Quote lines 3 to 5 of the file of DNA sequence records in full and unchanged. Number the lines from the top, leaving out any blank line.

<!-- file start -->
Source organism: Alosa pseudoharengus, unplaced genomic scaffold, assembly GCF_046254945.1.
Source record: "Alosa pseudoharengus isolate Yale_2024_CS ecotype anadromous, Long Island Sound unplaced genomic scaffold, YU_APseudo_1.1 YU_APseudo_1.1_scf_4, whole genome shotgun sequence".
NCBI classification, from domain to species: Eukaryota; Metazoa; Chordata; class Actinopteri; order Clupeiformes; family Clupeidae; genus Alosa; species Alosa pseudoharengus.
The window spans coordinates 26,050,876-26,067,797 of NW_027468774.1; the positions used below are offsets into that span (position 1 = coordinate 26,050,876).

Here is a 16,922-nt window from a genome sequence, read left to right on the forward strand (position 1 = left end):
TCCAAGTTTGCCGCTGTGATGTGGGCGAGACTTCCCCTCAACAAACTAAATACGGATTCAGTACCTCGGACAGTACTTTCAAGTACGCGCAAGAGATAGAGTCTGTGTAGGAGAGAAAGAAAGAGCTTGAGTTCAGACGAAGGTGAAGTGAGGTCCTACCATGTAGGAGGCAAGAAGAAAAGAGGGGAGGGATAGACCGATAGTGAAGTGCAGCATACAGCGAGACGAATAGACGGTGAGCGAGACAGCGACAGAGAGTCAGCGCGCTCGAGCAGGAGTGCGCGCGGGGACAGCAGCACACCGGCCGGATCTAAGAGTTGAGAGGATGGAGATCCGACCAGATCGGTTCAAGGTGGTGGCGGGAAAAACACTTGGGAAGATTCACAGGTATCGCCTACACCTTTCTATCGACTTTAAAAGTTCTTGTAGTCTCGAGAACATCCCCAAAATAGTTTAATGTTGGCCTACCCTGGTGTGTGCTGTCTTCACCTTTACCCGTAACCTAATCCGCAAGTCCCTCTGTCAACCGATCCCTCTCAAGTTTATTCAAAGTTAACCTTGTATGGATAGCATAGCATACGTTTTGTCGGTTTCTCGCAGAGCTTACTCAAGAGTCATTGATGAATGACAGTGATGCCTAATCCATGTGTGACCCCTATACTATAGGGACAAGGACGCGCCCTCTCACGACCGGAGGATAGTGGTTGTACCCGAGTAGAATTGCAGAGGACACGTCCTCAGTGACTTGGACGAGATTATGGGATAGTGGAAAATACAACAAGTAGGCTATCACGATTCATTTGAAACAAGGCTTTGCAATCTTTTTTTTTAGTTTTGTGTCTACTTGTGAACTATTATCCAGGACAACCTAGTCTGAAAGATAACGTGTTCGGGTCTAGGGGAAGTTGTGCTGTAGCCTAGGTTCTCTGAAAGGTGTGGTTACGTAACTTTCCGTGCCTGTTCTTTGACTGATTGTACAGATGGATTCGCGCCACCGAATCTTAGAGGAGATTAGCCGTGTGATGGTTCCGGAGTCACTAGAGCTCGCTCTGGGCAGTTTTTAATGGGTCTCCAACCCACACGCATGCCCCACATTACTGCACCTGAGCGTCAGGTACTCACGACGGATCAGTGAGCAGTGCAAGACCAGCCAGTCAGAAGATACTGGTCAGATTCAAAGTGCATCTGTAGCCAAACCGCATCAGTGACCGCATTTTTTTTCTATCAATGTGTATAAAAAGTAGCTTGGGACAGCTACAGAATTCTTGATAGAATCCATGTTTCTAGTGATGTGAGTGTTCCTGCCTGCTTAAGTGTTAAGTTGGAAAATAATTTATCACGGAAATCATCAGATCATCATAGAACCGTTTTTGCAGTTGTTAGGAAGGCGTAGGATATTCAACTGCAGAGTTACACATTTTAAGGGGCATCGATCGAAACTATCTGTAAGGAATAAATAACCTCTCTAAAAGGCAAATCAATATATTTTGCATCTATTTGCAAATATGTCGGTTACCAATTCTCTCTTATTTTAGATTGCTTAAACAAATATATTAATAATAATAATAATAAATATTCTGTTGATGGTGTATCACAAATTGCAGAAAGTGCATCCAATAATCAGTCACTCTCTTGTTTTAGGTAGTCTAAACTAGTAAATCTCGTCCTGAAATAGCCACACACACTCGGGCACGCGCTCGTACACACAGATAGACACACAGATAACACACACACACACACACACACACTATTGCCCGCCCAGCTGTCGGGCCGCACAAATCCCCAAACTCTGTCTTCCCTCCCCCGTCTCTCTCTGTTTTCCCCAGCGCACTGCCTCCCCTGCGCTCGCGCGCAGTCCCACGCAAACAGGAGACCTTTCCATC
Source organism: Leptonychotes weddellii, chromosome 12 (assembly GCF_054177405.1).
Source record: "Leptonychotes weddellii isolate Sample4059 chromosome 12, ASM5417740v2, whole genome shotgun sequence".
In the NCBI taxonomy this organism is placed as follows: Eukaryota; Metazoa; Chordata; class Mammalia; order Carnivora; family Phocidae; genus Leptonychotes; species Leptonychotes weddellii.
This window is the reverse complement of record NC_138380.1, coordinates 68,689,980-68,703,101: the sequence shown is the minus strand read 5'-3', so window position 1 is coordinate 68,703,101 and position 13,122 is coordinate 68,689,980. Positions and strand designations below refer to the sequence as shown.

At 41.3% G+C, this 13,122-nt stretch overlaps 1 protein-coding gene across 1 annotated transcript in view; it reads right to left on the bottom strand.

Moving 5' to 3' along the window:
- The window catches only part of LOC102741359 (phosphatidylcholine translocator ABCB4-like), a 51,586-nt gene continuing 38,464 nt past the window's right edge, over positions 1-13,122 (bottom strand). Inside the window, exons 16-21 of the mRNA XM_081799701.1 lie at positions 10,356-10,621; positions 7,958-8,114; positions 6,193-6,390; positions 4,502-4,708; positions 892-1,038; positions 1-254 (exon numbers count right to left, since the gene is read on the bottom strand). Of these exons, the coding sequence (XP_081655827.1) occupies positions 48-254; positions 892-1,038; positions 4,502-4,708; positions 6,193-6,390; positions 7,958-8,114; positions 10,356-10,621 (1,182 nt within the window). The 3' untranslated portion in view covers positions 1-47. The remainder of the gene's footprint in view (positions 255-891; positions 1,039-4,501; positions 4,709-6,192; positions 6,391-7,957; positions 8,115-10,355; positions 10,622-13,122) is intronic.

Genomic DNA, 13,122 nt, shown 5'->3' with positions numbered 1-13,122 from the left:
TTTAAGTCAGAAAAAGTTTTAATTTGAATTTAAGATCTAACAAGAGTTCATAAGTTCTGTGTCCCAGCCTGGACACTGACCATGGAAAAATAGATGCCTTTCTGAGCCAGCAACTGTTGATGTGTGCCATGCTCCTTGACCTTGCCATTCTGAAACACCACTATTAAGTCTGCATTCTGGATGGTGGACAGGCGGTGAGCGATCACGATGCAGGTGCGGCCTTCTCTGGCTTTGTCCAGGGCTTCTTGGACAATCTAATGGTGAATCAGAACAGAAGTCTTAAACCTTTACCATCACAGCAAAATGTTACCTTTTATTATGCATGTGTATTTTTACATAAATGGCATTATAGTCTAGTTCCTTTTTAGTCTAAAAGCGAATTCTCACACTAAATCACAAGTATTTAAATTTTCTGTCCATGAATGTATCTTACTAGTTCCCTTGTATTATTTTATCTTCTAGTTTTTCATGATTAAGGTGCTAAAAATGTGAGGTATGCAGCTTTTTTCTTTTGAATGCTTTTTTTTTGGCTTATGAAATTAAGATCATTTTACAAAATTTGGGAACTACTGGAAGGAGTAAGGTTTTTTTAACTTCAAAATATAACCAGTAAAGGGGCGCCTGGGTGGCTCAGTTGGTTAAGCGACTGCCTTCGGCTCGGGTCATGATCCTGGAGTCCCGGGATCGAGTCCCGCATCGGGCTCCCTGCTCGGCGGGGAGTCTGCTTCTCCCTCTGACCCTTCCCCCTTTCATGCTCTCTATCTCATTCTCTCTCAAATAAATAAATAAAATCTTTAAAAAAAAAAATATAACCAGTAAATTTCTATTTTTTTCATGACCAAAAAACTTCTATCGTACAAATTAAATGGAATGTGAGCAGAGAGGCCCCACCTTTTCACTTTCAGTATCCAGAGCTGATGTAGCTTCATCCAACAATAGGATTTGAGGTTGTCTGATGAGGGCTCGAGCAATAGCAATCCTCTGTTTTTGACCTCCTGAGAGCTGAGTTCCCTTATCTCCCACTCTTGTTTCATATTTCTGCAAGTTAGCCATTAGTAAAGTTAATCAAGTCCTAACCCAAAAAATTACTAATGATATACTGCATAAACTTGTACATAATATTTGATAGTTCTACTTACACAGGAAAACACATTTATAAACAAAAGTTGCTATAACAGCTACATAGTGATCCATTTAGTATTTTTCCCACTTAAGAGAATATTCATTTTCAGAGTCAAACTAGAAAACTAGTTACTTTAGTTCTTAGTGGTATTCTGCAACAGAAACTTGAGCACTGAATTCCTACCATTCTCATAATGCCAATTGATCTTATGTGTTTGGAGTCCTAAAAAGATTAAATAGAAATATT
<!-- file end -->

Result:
NCBI classification, from domain to species: Eukaryota; Metazoa; Chordata; class Actinopteri; order Clupeiformes; family Clupeidae; genus Alosa; species Alosa pseudoharengus.
The window spans coordinates 26,050,876-26,067,797 of NW_027468774.1; the positions used below are offsets into that span (position 1 = coordinate 26,050,876).

Here is a 16,922-nt window from a genome sequence, read left to right on the forward strand (position 1 = left end):